'Amarnath cloudburst like incidents likely to increase due to climate change'
According to the notes prepared by a climate change awareness group, with the increasing global temperatures, winds can hold more moisture and this increased moisture can lead to increased amount of 'short duration intense rainfall' as in case of a cloudburst.
गाँव कनेक्शन 11 July 2022 2:22 PM GMT
In the wake of the cloudburst at Jammu and Kashmir's Amarnath shrine which killed at least 16 devotees on July 8, a climate communications firm has stated that the frequency of such inadvertent events is likely to increase with the rise in global temperatures.
"Scientific evidences have already confirmed that extreme rainfall is going to get intense and frequent. Cloudburst could be more as well as intense due to global warming," mentions a press briefing prepared by Climate Trends — a Delhi-based strategic communications group which works to raise awareness around the issue of climate change.
Cloud burst can be defined when a localised area receives very heavy rainfall to the tune of 100mm or more within an hour along with squally winds and lightning. Meanwhile, a rainfall event is defined as mini cloud burst if a certain area records more than 50 mm in two consecutive hours. These occurrences are predominant over the mountainous regions of northern part of India, especially during the monsoon season.
"As per a research, analyses from the observations show a decline in number of thunderstorm days (1981–2010 relative to 1950–1980) by 34% over the Indian region, while there is a rise in short-span high-intensity rain occurrences (short-lived cloudburst and mini-cloudbursts) along the west coast of India (5 per decade) and along the foothills of western Himalayas (1per decade) during the 1969– 2015 period (high confidence)," it added.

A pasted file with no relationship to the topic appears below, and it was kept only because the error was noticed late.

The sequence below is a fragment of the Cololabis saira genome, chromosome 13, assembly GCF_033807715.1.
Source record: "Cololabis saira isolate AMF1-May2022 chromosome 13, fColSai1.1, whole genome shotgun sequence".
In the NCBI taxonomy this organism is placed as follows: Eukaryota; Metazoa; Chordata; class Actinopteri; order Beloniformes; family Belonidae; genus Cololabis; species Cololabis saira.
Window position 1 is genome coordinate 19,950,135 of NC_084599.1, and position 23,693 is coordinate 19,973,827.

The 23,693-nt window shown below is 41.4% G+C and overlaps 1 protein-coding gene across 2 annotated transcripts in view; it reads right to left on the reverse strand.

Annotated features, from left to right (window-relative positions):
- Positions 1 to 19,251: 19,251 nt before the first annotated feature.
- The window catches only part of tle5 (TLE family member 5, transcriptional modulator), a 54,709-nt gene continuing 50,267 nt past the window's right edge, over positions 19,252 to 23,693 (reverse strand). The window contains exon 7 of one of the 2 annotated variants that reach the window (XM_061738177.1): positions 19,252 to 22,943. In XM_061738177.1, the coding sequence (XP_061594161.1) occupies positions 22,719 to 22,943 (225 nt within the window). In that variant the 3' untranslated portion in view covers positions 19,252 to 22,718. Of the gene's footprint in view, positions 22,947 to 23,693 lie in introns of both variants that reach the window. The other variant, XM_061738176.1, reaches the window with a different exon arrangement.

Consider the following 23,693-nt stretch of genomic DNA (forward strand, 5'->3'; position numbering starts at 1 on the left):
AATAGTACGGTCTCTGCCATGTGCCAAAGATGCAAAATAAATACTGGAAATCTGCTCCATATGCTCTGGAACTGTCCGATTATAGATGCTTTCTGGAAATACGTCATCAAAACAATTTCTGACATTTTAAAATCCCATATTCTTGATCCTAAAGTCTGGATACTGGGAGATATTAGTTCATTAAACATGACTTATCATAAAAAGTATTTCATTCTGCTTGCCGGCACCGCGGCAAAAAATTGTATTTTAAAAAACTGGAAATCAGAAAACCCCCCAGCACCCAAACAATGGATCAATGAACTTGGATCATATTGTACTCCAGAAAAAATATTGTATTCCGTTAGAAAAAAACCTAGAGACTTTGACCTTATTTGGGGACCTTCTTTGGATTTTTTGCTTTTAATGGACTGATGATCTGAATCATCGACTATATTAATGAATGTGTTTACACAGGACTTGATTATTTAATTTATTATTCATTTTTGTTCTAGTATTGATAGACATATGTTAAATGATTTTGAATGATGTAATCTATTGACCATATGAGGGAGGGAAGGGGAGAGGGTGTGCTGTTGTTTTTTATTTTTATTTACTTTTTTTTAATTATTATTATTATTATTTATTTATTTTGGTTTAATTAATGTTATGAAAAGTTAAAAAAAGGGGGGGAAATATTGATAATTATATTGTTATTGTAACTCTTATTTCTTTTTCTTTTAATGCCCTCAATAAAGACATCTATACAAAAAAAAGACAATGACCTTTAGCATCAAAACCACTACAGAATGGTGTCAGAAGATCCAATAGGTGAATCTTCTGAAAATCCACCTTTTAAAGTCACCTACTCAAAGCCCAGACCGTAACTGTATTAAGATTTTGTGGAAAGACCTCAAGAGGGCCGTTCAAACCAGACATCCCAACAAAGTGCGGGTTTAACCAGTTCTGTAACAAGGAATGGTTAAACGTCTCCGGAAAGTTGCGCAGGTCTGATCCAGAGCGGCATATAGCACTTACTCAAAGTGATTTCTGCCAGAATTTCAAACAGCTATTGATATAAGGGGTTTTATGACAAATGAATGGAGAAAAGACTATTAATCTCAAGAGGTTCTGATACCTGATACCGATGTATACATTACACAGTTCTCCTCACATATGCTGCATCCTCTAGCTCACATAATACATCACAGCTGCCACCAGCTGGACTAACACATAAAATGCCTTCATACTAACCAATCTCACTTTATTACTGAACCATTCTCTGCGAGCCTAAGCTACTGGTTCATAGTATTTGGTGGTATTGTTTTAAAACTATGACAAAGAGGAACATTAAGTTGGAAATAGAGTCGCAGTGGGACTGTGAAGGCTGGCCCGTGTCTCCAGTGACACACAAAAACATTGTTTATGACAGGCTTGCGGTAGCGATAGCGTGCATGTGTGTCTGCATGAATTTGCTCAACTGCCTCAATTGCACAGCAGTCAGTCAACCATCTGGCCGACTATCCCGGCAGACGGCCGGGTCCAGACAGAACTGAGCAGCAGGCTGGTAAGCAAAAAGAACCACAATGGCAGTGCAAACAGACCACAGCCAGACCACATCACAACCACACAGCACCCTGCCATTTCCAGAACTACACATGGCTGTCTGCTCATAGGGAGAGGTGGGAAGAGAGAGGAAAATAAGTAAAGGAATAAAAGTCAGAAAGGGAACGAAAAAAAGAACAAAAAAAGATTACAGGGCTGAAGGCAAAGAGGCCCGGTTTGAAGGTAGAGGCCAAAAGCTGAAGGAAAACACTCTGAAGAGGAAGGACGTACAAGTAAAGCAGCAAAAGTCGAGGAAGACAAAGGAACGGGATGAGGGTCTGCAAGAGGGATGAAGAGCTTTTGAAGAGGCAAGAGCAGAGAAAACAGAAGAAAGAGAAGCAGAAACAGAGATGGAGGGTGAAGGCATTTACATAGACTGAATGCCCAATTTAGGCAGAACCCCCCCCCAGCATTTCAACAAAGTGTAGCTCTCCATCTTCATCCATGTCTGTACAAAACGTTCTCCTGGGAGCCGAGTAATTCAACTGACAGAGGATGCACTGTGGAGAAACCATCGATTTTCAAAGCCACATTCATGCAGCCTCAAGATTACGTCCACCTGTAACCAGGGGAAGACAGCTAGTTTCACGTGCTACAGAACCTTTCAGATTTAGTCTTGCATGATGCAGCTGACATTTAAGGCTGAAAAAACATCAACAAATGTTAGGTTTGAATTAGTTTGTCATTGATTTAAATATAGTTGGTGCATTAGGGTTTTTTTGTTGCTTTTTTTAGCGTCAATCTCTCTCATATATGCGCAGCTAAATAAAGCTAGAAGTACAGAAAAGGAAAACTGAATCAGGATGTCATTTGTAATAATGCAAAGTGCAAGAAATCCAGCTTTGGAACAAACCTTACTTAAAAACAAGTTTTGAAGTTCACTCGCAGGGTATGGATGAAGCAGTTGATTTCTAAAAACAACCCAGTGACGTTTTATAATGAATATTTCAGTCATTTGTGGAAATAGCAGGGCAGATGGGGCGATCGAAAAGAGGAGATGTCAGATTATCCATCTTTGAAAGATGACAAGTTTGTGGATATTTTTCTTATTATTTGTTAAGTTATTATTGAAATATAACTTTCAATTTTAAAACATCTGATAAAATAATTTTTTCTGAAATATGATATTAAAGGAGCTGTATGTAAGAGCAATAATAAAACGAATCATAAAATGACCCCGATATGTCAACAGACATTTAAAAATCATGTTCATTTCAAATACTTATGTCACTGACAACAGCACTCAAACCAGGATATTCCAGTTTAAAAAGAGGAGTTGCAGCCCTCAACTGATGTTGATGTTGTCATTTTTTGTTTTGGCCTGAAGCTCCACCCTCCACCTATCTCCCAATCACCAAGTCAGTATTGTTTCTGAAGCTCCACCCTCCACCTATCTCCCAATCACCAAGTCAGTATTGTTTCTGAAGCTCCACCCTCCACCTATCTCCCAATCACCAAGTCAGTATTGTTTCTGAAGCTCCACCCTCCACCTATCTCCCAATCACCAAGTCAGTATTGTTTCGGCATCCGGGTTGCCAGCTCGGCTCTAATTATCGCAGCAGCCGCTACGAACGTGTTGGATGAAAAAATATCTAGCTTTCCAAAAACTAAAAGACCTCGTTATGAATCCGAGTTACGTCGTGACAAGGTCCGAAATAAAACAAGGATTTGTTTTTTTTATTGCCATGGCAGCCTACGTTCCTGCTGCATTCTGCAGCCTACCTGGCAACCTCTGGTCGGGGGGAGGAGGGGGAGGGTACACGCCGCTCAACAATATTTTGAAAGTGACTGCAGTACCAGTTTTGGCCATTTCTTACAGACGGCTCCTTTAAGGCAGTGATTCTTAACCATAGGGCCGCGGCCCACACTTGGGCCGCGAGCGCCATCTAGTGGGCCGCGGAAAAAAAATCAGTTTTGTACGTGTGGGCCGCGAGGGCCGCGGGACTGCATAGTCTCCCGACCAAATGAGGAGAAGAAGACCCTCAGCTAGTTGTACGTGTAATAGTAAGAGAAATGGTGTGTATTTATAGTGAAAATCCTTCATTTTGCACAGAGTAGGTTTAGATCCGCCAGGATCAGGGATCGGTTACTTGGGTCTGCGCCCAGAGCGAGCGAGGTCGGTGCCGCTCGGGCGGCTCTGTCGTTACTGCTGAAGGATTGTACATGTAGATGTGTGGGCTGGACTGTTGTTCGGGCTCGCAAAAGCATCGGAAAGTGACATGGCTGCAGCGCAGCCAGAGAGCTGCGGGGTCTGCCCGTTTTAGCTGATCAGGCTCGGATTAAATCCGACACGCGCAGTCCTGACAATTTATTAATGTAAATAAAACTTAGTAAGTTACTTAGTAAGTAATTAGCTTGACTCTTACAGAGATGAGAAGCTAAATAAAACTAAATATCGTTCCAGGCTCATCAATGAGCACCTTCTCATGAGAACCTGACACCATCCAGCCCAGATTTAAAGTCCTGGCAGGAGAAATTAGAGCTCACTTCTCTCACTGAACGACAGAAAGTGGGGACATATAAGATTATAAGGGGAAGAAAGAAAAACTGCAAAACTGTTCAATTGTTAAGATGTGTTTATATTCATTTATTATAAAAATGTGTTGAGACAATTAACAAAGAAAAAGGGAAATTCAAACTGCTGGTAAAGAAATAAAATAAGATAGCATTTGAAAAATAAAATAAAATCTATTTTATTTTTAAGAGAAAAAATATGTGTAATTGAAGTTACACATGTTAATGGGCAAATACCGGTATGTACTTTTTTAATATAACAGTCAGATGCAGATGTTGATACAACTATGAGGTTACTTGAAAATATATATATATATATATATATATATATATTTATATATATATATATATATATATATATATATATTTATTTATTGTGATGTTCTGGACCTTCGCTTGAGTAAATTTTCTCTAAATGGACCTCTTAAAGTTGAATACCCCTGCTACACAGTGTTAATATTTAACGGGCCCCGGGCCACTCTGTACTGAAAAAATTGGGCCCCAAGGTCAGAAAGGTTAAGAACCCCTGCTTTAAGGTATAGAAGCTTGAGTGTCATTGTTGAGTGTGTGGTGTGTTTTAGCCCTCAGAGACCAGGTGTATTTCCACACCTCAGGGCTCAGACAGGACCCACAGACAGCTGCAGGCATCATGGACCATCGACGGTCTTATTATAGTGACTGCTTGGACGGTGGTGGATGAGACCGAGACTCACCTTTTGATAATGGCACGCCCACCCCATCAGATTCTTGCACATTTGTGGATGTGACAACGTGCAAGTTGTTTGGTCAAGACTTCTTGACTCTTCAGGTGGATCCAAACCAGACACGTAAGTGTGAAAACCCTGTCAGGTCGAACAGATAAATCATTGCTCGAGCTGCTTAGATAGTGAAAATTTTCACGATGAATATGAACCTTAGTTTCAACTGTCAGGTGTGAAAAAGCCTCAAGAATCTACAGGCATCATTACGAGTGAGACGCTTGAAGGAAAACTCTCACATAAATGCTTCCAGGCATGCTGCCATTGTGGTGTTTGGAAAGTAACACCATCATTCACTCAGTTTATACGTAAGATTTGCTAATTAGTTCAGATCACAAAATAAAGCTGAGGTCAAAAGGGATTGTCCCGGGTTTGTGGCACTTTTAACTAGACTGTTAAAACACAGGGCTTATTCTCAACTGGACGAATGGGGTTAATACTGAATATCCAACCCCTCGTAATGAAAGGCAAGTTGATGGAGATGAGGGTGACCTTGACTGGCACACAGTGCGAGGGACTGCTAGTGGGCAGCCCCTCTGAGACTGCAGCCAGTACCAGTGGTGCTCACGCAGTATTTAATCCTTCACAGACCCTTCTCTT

As per the briefing, weather conditions remain conducive for Kashmir region to witness some more incessant showers.
"With the western end of the Monsoon trough now shifting northwards towards the foothills of Himalayas, there are chances of heavy to very heavy rainfall across Uttarakhand. Incidences of cloudburst, flash flooding and landslide cannot be ruled out," it stated.
The briefing explained that frequency of cloudburst events in the western Himalayan region has been on the continuous rise due to faster evaporation rates from glacial lakes at high altitudes, as a consequence of global warming.
"Besides, with the increasing global temperatures, winds can hold more moisture. Hence, this increased moisture can lead to increased amount of short duration intense rainfall. Scientific evidences have already confirmed that extreme rainfall is going to get intense and frequent. Cloudburst could be more as well as intense due to global warming," it added.